Acquired genre schemata, or genre scripts, are different from the highly abstract schemata of art, representation, and fiction in that they entail fairly detailed anticipations as to which specific emotions/emotional tonalities recipients are likely to be going through and to what extent emotionally negative content is likely to elicit negative feelings in recipients. In other words, genre concepts entail dimensions of affective forecasting (Wilson & Gilbert Reference Wilson and Gilbert2003; Reference Wilson and Gilbert2005) and hence serve to pre-adjust expected emotional responses (cf. Menninghaus Reference Menninghaus1999). Here we argue for the following hypothesis: Activation of particular genre scripts can contribute to (re)appraising negative emotions in a positive and enjoyable light.
In his essay The Uncanny, Freud (Reference Freud, Strachey, Strachey and Strachey1955) noted that a narrative content feature that evokes strong feelings of the uncanny in a fantastic horror narrative is likely to elicit no such feelings when encountered in a fairy tale. In a similar vein, exposure to disgusting matters is likely to be perceived differently in a disgust comedy than in a tragedy (cf. the case of Philoctetes as discussed by Lessing Reference Lessing and McCormick1766/1984). Anticipating recent experimental evidence from film studies (Visch & Tan Reference Visch and Tan2007; Visch & Tan Reference Visch and Tan2008; Visch et al. Reference Visch, Tan and Molenaar2010), Freud contended that an artful writer commands high skills for manipulating the reader's mind frame by means of subtle stylistic cues rather than explicit instructions of a propositional kind (Freud Reference Freud, Strachey, Strachey and Strachey1955).
To date, genre attributions primed by subtle stylistic cues have not been empirically tested for effects on negative emotion processing. All existing studies have used explicit propositional framing instructions, and these framings have been used exclusively to contrast fictional literary texts with nonfictional news texts (Altmann et al. Reference Altmann, Bohrn, Lubrich, Menninghaus and Jacobs2014; Zwaan Reference Zwaan1994) rather than different literary genres with specific affective profiles. Freud's remark clearly calls for experimental testing by means of inserting text passages of identical wording into different genre contexts that prime different meaning attributions.
This section spells out the five hypotheses that underlie the second pillar of our model (the Embracing factor; see Fig. 1). The majority of these hypotheses have previously not been part of the psychological theorizing about pleasure associated with negative emotions, at least not in a more elaborate form. Notably, our model does not rely on compensatory mechanisms (cf. Carroll Reference Carroll1990b), if compensation means that negative emotions first have a wholly negative effect on the enjoyment of art which is then healed by positive antidotes. After all, the top-down activation of art, representation, and fiction framings preemptively alters important appraisal dimensions of the negative emotions, and genre scripts have similar a priori effects on affective processing. Moreover, from the very beginning, the experiencing of negative emotions during art reception is inextricably linked to the aesthetically rewarding virtues of the artistic representation and to the interplay with positive and mixed emotions as described in this section. Therefore, we conceptualize our model not as a compensation model, but as a two-factor transformation model comprising the a priori Distancing of negative emotions (factor 1) and several mechanisms of Embracing the distanced negative emotions for pleasurable purposes (factor 2). Our model is also not a model of conversion, if conversion means a full-blown transformation of negative into positive affect. After all, we consider it necessary that negative emotions are actually experienced as such, at least within the constraints of the Distancing factor.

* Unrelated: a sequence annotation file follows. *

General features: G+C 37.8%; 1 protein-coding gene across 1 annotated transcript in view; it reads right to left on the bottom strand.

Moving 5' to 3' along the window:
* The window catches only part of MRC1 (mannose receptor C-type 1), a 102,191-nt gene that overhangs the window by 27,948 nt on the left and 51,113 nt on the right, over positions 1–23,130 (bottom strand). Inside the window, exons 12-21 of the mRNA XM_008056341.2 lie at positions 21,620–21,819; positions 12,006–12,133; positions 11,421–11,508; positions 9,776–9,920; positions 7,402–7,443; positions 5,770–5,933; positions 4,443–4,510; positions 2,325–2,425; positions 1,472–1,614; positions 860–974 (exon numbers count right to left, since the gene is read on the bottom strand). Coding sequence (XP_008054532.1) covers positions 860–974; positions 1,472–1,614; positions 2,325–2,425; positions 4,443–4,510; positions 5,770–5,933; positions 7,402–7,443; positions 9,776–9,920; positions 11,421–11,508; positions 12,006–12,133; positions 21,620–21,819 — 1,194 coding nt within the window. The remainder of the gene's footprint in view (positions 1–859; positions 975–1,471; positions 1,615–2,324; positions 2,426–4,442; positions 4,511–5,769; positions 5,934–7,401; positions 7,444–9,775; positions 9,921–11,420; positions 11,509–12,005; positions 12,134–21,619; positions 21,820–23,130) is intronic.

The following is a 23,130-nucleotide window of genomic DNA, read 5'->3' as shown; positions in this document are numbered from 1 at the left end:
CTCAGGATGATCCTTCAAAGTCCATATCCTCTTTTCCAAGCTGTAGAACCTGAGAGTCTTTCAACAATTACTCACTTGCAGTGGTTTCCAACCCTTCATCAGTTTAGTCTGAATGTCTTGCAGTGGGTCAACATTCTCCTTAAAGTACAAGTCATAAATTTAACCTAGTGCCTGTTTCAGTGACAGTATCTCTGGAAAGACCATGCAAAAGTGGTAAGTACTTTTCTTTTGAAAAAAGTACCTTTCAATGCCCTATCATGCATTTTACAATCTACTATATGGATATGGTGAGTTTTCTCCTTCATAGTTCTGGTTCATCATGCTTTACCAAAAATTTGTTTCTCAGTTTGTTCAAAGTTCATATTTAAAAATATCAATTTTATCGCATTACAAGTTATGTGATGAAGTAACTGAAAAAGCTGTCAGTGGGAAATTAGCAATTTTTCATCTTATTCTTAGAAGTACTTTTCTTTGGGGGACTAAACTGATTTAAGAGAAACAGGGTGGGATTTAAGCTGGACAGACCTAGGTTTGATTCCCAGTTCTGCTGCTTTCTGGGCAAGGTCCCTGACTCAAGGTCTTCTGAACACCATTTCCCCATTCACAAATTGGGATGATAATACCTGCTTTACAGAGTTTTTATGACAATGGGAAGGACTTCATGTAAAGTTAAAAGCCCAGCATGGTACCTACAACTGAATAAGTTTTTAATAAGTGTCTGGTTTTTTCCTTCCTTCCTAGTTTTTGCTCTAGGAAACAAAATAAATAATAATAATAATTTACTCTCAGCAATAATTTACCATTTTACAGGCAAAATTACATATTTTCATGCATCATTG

5. Limitations and additional future directions
As emphasized in the Introduction, our eight-component model is not a component-process model in any narrower meaning of this term. It hypothesizes that the identified processing components are relevant for negative emotion processing across art domains, yet leaves it to subsequent studies to test how readily these eight components can be integrated into process models of the individual arts.